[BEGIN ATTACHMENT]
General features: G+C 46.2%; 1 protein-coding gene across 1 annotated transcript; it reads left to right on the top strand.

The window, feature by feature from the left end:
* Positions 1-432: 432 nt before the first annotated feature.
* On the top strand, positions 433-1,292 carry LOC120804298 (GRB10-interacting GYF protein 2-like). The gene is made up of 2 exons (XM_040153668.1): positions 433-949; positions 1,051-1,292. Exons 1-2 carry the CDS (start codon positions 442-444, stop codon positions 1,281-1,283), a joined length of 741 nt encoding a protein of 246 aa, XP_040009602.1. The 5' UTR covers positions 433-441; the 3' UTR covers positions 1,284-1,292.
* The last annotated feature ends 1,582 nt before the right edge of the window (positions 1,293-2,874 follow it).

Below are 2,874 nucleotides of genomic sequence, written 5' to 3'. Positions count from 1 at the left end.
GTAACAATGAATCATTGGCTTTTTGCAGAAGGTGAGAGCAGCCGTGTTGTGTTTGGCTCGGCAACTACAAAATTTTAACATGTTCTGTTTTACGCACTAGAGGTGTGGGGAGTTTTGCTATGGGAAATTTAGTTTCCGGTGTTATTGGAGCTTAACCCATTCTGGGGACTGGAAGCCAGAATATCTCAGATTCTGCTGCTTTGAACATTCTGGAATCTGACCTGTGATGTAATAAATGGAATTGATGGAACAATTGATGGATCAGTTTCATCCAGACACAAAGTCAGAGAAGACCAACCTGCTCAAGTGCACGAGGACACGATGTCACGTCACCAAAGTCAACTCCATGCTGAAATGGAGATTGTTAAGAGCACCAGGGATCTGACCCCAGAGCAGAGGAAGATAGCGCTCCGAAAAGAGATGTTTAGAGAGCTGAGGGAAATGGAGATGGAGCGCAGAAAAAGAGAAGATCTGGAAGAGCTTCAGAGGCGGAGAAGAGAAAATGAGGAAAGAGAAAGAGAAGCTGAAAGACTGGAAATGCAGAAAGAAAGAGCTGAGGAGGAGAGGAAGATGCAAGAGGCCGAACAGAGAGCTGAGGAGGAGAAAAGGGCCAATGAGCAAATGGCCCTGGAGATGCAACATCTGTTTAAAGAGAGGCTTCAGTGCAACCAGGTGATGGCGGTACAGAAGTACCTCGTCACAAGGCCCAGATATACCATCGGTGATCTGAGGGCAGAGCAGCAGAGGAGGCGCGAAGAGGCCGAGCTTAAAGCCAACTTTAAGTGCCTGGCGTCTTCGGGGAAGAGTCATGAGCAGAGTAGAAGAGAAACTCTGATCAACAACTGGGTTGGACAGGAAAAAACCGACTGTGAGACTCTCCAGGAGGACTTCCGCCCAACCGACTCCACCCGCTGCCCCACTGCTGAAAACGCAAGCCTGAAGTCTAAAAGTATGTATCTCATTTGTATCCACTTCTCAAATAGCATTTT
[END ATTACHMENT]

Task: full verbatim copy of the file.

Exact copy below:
General features: G+C 46.2%; 1 protein-coding gene across 1 annotated transcript; it reads left to right on the top strand.

The window, feature by feature from the left end:
* Positions 1-432: 432 nt before the first annotated feature.
* On the top strand, positions 433-1,292 carry LOC120804298 (GRB10-interacting GYF protein 2-like). The gene is made up of 2 exons (XM_040153668.1): positions 433-949; positions 1,051-1,292. Exons 1-2 carry the CDS (start codon positions 442-444, stop codon positions 1,281-1,283), a joined length of 741 nt encoding a protein of 246 aa, XP_040009602.1. The 5' UTR covers positions 433-441; the 3' UTR covers positions 1,284-1,292.
* The last annotated feature ends 1,582 nt before the right edge of the window (positions 1,293-2,874 follow it).

Below are 2,874 nucleotides of genomic sequence, written 5' to 3'. Positions count from 1 at the left end.
GTAACAATGAATCATTGGCTTTTTGCAGAAGGTGAGAGCAGCCGTGTTGTGTTTGGCTCGGCAACTACAAAATTTTAACATGTTCTGTTTTACGCACTAGAGGTGTGGGGAGTTTTGCTATGGGAAATTTAGTTTCCGGTGTTATTGGAGCTTAACCCATTCTGGGGACTGGAAGCCAGAATATCTCAGATTCTGCTGCTTTGAACATTCTGGAATCTGACCTGTGATGTAATAAATGGAATTGATGGAACAATTGATGGATCAGTTTCATCCAGACACAAAGTCAGAGAAGACCAACCTGCTCAAGTGCACGAGGACACGATGTCACGTCACCAAAGTCAACTCCATGCTGAAATGGAGATTGTTAAGAGCACCAGGGATCTGACCCCAGAGCAGAGGAAGATAGCGCTCCGAAAAGAGATGTTTAGAGAGCTGAGGGAAATGGAGATGGAGCGCAGAAAAAGAGAAGATCTGGAAGAGCTTCAGAGGCGGAGAAGAGAAAATGAGGAAAGAGAAAGAGAAGCTGAAAGACTGGAAATGCAGAAAGAAAGAGCTGAGGAGGAGAGGAAGATGCAAGAGGCCGAACAGAGAGCTGAGGAGGAGAAAAGGGCCAATGAGCAAATGGCCCTGGAGATGCAACATCTGTTTAAAGAGAGGCTTCAGTGCAACCAGGTGATGGCGGTACAGAAGTACCTCGTCACAAGGCCCAGATATACCATCGGTGATCTGAGGGCAGAGCAGCAGAGGAGGCGCGAAGAGGCCGAGCTTAAAGCCAACTTTAAGTGCCTGGCGTCTTCGGGGAAGAGTCATGAGCAGAGTAGAAGAGAAACTCTGATCAACAACTGGGTTGGACAGGAAAAAACCGACTGTGAGACTCTCCAGGAGGACTTCCGCCCAACCGACTCCACCCGCTGCCCCACTGCTGAAAACGCAAGCCTGAAGTCTAAAAGTATGTATCTCATTTGTATCCACTTCTCAAATAGCATTTT